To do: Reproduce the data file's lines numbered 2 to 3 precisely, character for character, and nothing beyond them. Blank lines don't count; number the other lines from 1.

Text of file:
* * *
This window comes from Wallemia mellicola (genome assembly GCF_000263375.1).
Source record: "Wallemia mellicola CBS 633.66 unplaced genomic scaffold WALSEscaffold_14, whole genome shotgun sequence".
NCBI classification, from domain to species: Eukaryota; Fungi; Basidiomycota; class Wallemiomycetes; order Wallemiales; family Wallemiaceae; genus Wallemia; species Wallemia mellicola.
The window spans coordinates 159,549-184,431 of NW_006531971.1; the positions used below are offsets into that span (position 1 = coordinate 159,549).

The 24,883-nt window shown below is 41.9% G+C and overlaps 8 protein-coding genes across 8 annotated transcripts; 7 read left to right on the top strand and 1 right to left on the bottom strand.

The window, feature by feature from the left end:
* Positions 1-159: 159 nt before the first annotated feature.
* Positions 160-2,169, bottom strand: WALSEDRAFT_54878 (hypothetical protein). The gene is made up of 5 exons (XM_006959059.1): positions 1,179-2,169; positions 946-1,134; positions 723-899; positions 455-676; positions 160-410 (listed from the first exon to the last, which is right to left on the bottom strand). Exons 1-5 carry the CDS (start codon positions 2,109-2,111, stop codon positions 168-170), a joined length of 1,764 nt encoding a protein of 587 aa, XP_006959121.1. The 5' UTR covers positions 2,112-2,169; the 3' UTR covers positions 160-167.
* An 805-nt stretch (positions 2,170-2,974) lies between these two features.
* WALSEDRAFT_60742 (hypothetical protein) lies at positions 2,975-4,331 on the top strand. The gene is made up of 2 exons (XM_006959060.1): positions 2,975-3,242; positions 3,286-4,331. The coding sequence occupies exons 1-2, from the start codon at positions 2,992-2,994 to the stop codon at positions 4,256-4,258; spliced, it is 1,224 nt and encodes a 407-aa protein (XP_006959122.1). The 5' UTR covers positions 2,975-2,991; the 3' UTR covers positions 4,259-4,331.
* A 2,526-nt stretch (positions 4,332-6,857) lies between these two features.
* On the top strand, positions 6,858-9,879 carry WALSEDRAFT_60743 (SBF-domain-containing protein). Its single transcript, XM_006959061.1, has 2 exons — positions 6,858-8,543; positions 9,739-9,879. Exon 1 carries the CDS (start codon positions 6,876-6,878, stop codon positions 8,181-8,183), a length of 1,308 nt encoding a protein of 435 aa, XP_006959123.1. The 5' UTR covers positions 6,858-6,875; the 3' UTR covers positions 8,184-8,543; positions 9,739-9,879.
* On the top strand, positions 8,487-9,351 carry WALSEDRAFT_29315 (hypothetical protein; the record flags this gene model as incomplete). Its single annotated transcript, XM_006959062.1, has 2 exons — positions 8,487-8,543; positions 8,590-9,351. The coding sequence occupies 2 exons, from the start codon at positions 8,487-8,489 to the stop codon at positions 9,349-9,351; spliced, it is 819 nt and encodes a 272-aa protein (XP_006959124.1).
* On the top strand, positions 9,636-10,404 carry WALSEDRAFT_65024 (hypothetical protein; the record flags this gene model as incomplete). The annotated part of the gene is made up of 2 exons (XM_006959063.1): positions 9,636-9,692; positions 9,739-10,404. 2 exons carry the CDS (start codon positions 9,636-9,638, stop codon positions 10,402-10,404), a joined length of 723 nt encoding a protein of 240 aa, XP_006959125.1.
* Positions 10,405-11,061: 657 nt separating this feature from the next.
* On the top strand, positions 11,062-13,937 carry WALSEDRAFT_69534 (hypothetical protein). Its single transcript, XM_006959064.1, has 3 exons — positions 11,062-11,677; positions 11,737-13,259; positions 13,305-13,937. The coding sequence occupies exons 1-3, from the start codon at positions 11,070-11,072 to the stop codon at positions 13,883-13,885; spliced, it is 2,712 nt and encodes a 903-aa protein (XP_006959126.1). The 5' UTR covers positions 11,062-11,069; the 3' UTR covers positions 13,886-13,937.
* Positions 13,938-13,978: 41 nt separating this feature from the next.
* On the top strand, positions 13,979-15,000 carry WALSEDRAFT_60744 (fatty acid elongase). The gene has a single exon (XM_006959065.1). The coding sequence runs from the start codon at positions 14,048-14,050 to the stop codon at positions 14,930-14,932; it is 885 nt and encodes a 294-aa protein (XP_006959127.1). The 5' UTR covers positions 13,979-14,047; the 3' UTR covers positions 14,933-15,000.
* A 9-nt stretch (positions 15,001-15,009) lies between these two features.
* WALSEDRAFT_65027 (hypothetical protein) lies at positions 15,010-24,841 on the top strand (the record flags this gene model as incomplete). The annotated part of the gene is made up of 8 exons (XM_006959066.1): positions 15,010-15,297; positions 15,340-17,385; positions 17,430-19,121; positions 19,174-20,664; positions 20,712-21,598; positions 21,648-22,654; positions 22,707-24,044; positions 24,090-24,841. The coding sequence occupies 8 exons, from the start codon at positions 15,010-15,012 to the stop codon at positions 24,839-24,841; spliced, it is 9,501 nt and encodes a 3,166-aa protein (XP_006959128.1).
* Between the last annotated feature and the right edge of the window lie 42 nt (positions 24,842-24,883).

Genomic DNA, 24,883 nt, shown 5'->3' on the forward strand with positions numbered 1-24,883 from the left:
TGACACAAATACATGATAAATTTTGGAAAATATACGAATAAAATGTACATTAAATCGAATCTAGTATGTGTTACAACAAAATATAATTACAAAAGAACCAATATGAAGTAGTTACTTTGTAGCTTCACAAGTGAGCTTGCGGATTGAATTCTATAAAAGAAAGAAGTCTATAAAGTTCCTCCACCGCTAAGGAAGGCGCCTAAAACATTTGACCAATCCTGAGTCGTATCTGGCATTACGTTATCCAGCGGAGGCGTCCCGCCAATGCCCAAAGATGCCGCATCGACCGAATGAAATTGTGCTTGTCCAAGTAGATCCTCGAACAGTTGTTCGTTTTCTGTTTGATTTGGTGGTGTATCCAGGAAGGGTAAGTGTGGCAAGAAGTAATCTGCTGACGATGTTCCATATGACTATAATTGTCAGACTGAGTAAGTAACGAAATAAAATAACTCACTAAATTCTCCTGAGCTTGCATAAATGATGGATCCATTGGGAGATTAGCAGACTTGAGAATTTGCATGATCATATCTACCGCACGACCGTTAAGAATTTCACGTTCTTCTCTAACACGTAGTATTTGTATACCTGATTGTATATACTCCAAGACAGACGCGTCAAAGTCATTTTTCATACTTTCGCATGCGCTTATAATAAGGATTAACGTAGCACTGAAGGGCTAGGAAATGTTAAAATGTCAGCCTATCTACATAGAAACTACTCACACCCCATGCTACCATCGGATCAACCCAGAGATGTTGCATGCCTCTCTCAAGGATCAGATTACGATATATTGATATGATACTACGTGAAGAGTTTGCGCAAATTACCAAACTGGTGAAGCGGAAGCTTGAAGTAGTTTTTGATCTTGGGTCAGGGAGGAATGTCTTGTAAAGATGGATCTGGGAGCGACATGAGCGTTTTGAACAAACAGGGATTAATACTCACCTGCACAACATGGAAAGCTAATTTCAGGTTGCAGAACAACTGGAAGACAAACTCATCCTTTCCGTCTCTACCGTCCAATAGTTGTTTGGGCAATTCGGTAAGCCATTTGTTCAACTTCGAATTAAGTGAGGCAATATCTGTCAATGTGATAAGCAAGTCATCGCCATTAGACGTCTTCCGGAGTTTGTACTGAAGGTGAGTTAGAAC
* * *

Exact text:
Source record: "Wallemia mellicola CBS 633.66 unplaced genomic scaffold WALSEscaffold_14, whole genome shotgun sequence".
NCBI classification, from domain to species: Eukaryota; Fungi; Basidiomycota; class Wallemiomycetes; order Wallemiales; family Wallemiaceae; genus Wallemia; species Wallemia mellicola.